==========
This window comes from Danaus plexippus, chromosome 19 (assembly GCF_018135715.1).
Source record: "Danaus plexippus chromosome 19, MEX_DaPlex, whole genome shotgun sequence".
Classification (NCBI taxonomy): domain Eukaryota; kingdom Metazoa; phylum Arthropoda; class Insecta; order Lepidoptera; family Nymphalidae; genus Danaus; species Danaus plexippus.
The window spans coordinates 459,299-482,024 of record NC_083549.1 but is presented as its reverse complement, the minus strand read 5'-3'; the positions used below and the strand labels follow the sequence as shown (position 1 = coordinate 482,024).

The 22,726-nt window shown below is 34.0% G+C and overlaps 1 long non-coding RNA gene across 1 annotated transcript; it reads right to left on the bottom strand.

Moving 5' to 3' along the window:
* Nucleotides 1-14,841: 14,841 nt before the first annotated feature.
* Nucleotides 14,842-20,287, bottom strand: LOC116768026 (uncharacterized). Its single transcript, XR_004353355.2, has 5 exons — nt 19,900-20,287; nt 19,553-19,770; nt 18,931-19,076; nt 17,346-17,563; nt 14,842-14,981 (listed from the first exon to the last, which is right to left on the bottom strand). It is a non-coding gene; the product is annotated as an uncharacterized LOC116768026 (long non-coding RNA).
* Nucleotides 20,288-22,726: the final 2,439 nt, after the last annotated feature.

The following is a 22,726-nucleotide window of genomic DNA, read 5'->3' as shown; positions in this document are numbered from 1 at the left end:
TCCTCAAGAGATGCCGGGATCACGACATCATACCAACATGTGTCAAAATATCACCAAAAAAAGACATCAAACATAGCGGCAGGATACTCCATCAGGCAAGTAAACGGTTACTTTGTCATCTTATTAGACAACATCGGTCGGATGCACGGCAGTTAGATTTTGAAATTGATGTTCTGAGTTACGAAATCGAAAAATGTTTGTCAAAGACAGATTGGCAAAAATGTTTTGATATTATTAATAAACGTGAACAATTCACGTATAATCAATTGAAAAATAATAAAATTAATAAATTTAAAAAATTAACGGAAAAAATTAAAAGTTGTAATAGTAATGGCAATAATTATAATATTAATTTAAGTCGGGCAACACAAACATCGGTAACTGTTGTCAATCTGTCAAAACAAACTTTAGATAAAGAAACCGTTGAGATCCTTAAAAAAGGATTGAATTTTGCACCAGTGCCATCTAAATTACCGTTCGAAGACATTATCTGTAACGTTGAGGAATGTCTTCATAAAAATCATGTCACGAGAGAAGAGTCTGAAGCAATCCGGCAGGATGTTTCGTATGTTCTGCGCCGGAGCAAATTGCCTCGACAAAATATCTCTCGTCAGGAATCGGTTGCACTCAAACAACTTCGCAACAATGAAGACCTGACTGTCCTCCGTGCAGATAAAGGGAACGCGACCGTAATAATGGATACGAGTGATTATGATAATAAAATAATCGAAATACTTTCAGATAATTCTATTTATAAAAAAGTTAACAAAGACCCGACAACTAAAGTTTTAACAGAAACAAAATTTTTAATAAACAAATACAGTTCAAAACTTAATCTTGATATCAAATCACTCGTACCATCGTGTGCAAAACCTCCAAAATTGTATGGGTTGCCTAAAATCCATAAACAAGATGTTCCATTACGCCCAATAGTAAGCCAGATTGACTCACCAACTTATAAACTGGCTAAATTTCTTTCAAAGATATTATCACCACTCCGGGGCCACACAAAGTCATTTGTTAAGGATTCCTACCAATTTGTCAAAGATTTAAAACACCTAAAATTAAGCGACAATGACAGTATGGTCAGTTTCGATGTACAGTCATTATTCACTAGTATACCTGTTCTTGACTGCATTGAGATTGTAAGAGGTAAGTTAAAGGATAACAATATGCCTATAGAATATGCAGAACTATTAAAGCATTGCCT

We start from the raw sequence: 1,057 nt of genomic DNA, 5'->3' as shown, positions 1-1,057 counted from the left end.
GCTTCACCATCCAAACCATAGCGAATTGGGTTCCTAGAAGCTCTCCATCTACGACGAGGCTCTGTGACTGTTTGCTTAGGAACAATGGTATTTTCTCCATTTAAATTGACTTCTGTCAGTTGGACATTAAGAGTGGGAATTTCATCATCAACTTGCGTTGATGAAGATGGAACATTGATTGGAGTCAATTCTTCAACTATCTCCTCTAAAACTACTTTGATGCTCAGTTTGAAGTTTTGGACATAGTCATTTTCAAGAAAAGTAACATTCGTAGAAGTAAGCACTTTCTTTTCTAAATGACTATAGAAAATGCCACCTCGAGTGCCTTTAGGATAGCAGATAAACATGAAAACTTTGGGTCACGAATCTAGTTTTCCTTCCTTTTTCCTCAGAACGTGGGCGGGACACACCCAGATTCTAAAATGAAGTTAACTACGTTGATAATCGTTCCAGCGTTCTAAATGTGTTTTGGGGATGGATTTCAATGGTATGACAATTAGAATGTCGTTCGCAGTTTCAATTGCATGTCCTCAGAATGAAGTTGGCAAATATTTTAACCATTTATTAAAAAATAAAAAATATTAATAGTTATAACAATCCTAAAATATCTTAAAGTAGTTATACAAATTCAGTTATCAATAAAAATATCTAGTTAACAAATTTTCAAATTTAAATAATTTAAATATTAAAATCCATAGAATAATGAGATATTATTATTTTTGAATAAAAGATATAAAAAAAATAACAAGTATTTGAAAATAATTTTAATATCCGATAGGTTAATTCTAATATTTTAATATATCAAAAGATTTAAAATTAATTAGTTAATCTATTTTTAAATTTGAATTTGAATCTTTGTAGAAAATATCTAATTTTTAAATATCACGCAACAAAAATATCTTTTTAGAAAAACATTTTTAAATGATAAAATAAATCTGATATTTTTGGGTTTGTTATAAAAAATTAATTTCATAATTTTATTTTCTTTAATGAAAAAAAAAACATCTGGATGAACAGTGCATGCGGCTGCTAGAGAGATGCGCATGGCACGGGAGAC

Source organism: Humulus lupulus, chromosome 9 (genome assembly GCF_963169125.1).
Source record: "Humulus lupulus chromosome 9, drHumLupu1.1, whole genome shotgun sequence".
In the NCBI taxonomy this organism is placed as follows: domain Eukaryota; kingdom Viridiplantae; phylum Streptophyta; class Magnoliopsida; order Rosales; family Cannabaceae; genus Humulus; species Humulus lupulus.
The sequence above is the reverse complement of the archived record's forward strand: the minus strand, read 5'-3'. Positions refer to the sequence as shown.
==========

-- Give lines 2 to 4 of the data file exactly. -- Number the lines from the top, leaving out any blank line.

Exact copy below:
Source record: "Danaus plexippus chromosome 19, MEX_DaPlex, whole genome shotgun sequence".
Classification (NCBI taxonomy): domain Eukaryota; kingdom Metazoa; phylum Arthropoda; class Insecta; order Lepidoptera; family Nymphalidae; genus Danaus; species Danaus plexippus.
The window spans coordinates 459,299-482,024 of record NC_083549.1 but is presented as its reverse complement, the minus strand read 5'-3'; the positions used below and the strand labels follow the sequence as shown (position 1 = coordinate 482,024).